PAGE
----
People hoping to make a difference to green spaces can plant trees in their area with the help of a new funding grant.
Durham County Council has made funding available for community groups, parish councils, schools, and individuals who want to help revitalise local green spaces and combat climate change.
The grant coincides with National Tree Week which runs until Sunday (December 6) and is the UK’s largest annual tree celebration, marking the start of winter tree planting.
However, due to the coronavirus pandemic, restrictions and safety measures have meant people will be unable to get together this season and plant trees as they normally would.
While restrictions currently prevent groups from gathering to plant trees, individuals can also apply for the grant.
The council will be accepting applications until February 2021 to provide an opportunity for groups to plant trees once coronavirus restrictions are lifted.
The pandemic has had a significant impact on everyone and, with limited trips out, local green spaces have become a place for people to reconnect with the outdoors.
During the pandemic, outdoor spaces have helped support people’s mental and wellbeing during this difficult time by offering an attractive space for people to enjoy and use for exercise, contemplation, entertainment or a chance to explore their local natural environment.
Trees provide many other benefits such as conserving water and soils, supporting wildlife and biodiversity, and are a key solution to climate change.
A maximum grant of £150 will be available to communities and individuals that apply and can be used for schemes to plant trees such as fruit trees, commemorative trees, open-grown specimen trees, hedgerow trees, small field corners and coppices.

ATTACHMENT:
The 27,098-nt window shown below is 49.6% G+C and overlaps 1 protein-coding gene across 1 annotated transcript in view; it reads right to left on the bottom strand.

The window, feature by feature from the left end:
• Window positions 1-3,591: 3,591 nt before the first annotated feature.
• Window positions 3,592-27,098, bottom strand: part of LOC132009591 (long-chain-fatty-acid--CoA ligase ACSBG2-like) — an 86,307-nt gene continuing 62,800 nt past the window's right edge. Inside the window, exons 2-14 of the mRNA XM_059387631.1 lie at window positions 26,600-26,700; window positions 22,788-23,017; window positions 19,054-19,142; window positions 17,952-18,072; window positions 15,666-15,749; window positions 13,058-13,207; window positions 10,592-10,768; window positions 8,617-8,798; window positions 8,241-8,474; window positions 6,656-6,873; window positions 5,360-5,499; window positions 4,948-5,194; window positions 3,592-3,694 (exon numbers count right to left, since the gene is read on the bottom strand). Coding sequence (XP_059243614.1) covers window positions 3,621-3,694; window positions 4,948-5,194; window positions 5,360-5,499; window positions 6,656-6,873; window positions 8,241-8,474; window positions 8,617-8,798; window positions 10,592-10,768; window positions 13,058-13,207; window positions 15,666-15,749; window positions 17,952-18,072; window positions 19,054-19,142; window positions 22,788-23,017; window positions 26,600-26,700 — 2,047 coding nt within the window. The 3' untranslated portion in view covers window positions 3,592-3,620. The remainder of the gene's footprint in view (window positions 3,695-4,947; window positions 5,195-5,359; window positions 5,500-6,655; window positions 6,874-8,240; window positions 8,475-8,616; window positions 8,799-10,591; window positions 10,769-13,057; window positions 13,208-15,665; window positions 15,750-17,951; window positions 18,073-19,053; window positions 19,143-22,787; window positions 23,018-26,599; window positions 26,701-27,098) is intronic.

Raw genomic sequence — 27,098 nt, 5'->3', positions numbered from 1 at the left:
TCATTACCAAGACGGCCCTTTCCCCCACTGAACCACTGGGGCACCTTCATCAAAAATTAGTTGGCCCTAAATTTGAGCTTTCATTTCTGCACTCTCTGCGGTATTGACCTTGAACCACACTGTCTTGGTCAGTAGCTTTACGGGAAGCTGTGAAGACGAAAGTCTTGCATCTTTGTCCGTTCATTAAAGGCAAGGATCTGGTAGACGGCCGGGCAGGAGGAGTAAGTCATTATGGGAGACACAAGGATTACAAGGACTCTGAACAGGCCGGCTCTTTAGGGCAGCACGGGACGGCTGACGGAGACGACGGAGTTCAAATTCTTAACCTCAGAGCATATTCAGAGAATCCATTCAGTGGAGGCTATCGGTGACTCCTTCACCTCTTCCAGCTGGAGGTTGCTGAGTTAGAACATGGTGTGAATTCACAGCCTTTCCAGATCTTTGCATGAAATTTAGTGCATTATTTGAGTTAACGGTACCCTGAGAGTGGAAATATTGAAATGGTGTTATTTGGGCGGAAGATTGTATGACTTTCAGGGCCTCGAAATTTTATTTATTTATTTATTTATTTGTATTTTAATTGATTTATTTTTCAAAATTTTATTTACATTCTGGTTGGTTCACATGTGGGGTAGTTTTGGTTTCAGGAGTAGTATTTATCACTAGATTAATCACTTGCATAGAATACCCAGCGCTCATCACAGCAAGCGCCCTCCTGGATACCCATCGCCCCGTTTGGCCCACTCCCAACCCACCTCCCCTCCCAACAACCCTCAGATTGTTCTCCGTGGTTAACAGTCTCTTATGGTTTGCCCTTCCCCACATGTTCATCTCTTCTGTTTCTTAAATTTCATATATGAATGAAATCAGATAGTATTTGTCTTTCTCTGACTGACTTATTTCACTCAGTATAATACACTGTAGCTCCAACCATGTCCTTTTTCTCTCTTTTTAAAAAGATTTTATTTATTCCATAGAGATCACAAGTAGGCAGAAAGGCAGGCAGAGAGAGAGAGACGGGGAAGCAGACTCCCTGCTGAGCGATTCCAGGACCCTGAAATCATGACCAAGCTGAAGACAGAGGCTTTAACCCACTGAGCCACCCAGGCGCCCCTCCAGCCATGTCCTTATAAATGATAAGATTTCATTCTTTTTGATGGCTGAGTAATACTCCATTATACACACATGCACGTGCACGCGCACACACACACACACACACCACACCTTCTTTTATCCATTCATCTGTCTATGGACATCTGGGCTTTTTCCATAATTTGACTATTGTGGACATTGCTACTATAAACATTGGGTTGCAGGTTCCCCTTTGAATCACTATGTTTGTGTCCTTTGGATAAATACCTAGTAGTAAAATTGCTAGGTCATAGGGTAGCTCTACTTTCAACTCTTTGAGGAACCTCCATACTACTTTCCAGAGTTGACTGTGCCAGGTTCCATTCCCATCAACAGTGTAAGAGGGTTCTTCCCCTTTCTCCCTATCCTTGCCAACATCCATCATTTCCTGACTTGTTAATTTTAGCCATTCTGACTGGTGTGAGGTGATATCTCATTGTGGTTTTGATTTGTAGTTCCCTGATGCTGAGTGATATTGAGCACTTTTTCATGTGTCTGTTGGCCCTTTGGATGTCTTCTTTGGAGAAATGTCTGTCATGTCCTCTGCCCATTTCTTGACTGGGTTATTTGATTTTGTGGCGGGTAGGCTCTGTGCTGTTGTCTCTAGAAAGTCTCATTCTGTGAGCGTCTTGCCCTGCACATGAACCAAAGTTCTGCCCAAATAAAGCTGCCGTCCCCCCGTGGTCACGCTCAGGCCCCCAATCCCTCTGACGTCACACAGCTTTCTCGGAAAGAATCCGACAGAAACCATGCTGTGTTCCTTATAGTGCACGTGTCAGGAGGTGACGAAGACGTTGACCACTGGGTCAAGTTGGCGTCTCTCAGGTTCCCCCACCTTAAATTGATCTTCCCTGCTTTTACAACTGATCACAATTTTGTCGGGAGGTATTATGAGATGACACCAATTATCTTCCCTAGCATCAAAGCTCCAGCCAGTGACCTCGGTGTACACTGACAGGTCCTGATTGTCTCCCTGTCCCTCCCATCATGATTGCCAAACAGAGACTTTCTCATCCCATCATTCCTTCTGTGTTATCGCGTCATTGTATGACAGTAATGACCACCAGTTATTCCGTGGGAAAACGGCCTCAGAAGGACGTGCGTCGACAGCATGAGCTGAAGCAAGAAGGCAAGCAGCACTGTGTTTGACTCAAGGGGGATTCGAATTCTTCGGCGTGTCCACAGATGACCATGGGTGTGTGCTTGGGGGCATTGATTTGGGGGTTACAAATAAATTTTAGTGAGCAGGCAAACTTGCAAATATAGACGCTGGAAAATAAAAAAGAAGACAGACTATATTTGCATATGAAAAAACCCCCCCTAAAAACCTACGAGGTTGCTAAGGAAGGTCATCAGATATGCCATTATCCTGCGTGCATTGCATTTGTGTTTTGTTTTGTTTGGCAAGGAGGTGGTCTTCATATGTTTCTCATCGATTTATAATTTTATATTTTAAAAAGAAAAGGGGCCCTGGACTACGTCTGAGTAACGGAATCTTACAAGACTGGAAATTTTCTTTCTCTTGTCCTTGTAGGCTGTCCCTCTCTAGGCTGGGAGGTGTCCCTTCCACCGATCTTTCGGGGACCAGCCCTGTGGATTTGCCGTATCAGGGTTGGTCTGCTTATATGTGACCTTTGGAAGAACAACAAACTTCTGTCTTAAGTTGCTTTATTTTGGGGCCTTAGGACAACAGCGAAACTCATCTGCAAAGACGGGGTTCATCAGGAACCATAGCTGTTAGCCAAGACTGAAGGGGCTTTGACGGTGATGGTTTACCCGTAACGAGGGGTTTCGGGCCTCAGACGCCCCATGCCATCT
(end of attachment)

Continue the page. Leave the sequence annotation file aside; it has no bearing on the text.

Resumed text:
The council’s clean and green team is also currently planting trees across the county as part of the wider Forestry Commission’s Urban Tree Challenge, a funded project to increase tree coverage in urban areas.
Both projects support the council’s Climate Emergency Response Plan (CERP) which aims to reduce the county’s carbon emissions and become carbon neutral by 2050 while tackling climate change through hundreds of projects such as tree planting and energy conservation.
Cllr Brian Stephens, Durham County Council’s Cabinet member for neighbourhoods and local partnerships, said: “Green spaces are vitally important for supporting our own health and wellbeing while preserving the natural environment. During the coronavirus pandemic, people have been relying on these areas for exercise and a trip outdoors where other means have been unavailable.
“Now more than ever we are all realising how valuable green spaces are to communities. This grant will help groups and individuals plant trees across the county, improve and preserve local outdoor spaces while helping our pledge as a county to combat climate change.”
Early applications for the grants are recommended as they will be allocated on a first come first served basis.
For further details about the grant, email [email protected].